Automatic Verification of Natural Language Claims
How to develop a model to verify a natural language statement while explaining its rationale?
Reading Time: About 10 minutes.
Contemporarily, the widespread use of the internet leads people to be more relying on it as an information source for news or life tips. However, though the information we get can be reliable the majority of the time,
it's still inevitable to have some rumors spreading across the internet. For instance, on Feb.7, an article published by the Washington Free Beacon claimed that "Biden Admin To Fund Crack Pipe Distribution To Advance ‘Racial Equity "  while the truth is quite opposite --- Biden didn't fund for crack pipes. How to have models to detect the truthfulness of these claims? Some studies have developed models on fact verification, but these models only give you the result of prediction and ignore the importance of providing reasons for that result. Nonetheless, we should not disregard the essentials of providing rationales for the fact verification result in order to convince audiences. Aim to solve this issue, the recent paper LOREN: Logic-Regularized Reasoning for Interpretable Fact Verification  introduced the LOREN method that can predict the veracity of a claim while generating rationales for the result.
In this article, I will introduce the model, LOREN, in three aspects:
Explain the LOREN'S architecture.
Analyze the performance of LOREN.
Possible improvements and potentials of LOREN.
Overall, LOREN's claim verification process is composed of these steps:
It decomposes a natural language statement into different phrase units.
For each phrase, LOREN generates a probing question and use it to retrieve relevant evidences, and then it establishes a local premise for that phrase.
Given the probing questions, evidences, and local premises, LOREN uses a latent model to aggregate the veracity of each phrase using three-valued soft logic, and it finally calculates the probability of the claim being supportive (SUP), refuted (REF), or not enough information (NEI).
The purpose of the first two steps is to look for the evidence that supports the phrase-level veracity, and by the means of soft logic, which I will introduce later in the article, we can verify the claim and provide reasoning behind it. Here is an example from the original paper that better illustrated the overall idea:
Note that $c_1'$ in the above figure is supposed to be "Joe Biden won the 2020 election". This is the problem in evidence retrival part of LOREN, which I will address it later in the third session.
Decomposition of the claim
The above figure shows an example how LOREN decomposes the claim into phrases. The idea behind the claim decomposition is straightforward: We extract verbs, adjective phrases, noun phrases, and name entities from the claim. To ensure the accuracy of the decomposition, LOREN leverage a part-of-speech (POS) tagger for identifying verbs and a constituency parser to identify noun phrases  as presented by step 1 in the above example. To decompose these noun phrases into fine-grained phrases, it further uses POS tagger and name entity recognizer to extract adjective phrases, name entities, and fine-grained noun phrases from the original noun phrases (Step 2).
Probing questions generation, evidences retrieval, and local premises construction
Local premises are the collection of information to verify the veracity of each claim.  To construct local premises, we need probing questions and evidence as input. Regarding the probing questions, they consist of two sub-questions: one is the cloze question and another is the interrogative question. The cloze question is generated by masking out the phrase in the original claim and the interrogative question is generated by the off-the-shelf question generating model based on the T5 base. To better illustrate how LOREN generates probing questions, here is an example: For the phrase "Smriti Mandhana" in the claim "Smriti Mandhana is an Indian woman", the cloze question is "[MASK] is an Indian woman" and the iterrogative question is "Who is an Indian woman".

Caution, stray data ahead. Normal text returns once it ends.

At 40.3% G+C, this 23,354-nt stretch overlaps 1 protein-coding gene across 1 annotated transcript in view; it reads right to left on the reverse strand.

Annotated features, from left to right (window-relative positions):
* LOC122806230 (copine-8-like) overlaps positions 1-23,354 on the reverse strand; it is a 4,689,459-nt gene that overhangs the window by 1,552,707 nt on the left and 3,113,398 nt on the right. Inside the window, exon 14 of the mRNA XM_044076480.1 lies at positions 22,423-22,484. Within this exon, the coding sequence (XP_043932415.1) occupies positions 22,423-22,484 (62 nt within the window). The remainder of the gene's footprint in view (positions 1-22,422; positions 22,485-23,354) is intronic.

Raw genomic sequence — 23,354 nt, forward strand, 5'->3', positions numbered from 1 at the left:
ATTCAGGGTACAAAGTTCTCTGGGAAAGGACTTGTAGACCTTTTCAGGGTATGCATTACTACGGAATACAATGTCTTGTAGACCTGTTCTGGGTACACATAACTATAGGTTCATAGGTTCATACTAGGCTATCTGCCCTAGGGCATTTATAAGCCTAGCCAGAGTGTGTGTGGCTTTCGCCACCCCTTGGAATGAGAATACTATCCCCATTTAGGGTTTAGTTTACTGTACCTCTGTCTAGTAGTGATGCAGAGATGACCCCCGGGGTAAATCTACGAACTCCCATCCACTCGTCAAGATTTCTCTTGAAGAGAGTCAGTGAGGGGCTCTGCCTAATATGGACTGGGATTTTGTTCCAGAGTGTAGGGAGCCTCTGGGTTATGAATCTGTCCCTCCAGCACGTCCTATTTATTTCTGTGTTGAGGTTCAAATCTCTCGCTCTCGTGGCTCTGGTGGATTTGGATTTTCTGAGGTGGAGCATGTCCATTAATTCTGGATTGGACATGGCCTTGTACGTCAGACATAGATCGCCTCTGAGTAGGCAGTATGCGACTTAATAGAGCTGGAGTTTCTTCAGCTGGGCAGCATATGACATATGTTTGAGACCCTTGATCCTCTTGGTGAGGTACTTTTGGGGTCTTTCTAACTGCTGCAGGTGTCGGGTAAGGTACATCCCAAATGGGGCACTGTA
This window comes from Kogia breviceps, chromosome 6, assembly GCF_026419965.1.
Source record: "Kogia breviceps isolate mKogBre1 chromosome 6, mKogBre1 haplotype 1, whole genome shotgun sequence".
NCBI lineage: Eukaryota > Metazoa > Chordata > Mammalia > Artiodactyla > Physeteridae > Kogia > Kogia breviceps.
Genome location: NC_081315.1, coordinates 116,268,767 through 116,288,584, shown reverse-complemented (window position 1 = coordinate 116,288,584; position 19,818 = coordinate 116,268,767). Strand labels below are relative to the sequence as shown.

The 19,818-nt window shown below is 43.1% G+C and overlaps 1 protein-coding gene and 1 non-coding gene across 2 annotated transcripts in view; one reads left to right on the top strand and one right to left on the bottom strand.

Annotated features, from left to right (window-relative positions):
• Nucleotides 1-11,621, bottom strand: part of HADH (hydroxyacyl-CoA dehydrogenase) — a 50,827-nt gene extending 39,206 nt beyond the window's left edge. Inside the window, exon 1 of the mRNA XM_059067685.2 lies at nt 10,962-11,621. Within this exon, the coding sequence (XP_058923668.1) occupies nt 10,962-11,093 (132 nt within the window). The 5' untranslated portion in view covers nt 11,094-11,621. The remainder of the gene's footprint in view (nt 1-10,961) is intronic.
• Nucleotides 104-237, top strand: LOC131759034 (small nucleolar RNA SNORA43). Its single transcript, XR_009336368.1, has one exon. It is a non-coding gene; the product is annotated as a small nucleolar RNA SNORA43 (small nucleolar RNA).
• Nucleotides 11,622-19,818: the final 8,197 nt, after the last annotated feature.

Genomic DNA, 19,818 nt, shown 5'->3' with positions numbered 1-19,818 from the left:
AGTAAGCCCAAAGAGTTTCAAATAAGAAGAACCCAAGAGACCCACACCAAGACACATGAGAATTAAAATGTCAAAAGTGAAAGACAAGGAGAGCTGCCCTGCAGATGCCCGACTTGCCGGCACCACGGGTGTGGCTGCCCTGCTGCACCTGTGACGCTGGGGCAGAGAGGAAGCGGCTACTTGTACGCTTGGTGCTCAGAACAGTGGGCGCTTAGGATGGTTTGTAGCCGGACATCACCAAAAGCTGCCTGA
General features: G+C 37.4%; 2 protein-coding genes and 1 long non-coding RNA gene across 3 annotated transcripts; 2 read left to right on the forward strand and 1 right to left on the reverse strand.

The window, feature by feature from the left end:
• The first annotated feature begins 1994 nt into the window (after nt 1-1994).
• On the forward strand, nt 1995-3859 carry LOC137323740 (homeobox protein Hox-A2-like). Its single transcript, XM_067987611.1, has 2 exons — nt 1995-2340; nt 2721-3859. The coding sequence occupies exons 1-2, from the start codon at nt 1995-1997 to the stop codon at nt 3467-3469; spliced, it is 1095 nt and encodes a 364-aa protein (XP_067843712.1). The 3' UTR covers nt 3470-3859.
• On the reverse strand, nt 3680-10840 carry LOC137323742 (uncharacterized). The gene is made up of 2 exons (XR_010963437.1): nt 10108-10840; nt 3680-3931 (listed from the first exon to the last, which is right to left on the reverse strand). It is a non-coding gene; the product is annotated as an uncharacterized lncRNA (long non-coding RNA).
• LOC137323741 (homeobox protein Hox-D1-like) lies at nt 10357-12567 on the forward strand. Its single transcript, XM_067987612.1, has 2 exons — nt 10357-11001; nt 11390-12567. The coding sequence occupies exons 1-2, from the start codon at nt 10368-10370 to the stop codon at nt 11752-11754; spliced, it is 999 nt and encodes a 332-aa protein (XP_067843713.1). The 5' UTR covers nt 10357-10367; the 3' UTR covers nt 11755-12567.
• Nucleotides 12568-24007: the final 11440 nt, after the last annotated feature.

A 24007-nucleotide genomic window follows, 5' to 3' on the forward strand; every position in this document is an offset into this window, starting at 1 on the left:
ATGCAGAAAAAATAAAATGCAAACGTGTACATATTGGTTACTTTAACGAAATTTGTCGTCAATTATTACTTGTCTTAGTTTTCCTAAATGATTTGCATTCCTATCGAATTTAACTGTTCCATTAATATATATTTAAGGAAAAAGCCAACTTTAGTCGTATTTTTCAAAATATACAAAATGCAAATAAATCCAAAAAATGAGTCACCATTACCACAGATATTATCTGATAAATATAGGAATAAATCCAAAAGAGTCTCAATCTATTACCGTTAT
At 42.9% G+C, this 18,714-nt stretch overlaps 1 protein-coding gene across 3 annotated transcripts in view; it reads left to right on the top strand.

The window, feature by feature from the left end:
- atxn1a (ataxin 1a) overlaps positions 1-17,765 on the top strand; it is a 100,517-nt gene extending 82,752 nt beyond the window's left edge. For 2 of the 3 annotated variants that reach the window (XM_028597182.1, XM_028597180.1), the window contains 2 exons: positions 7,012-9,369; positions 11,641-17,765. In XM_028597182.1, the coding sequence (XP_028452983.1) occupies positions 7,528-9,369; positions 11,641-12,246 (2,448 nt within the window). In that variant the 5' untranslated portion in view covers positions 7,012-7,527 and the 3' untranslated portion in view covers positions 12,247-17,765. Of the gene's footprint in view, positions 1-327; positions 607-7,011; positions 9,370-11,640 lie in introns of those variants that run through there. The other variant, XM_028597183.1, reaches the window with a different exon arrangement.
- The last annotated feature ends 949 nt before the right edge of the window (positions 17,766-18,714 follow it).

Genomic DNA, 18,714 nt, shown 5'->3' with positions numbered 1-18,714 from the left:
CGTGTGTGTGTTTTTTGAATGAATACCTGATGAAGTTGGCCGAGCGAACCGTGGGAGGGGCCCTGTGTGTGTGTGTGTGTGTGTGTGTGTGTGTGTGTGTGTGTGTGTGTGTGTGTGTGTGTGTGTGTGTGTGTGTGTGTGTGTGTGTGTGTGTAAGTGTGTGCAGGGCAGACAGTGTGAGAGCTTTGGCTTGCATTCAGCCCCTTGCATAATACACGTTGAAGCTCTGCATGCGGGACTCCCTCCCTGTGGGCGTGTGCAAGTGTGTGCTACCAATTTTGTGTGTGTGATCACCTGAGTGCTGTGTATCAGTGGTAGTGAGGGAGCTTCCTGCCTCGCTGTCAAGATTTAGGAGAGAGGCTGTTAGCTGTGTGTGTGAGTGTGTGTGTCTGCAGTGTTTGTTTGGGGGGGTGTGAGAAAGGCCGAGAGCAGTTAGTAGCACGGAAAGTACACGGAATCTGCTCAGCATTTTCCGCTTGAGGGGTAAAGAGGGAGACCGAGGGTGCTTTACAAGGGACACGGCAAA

For the evidence retrieval part, we will assume it's done by an off-the-shelf technique, whose evidence source is Wikipedia, because the primary focus of LOREN is the fact verification (This results in a drawback of LOREN's lack of common sense knowledge, which I will address it later in the article). With probing questions and evidence, LOREN adopted the generative machine reading comprehension(MRC) model as a sequence-to-sequence model . MRC model is self-supervised and based on evidence given for each phrase, it will generate answers for that phrase by answering its corresponding probing questions. Then it will replace the original phrase in the claim with answers to generate our local premises.
Latent model construction
Before we dive into the detail of latent model, let me introduce the logic constraints that LOREN developed for predicting claim veracity based on the veracity of each phrase.
- A claim is supportive(SUP) iff all phrases are supportive(SUP)
- A claim is refuted(REF) iff there's at least one phrase that is refuted(REF)
- A claim is non-enough-information(NEI) iff neither above.
Following the above logic rules, loren further soften these rules into a probability distribution.
- , which is the veracity of a claim.
- , which is the latent variable represents the veracity of a phrase.
- , which is the logic aggregation of the latent variable , meaning that is a categorical distribution over three labels .
The above aggregation of the soft logic serves to distill the knowldge to (Probability of the claim label given the phrase-level label and input x), which is the probability we eventually want to optimize.
The model is trained on BERT and RoBERTa, and eventually it is evaluated on the dataset FEVER 1.0 shared task that is split into training, development and blind test set. Before we analyze the experiment result, I will summarize the experiment metrics they used to evaluate the performance:
Experiment metrics for the performance of the model:
- Label Accuracy (LA): The accuracy of predicted label for claim regardless of retrieved evidence.
- FEVER score (FEV): The accuracy of both predicted label and retrieved evidence.
Let's look at the above overall performance of LOREN. We can see from the result that LOREN is either outperforming or comparable with other baseline method except for LisT5. This is mainly because the PLM for LisT5, which is T5, is larger than BERT and RoBERTa. However, LOREN still outperforms LisT5 on the FEVER score of the development set (dev). To summarize, the performance of LOREN is decent and it has the potential to achieve a better result.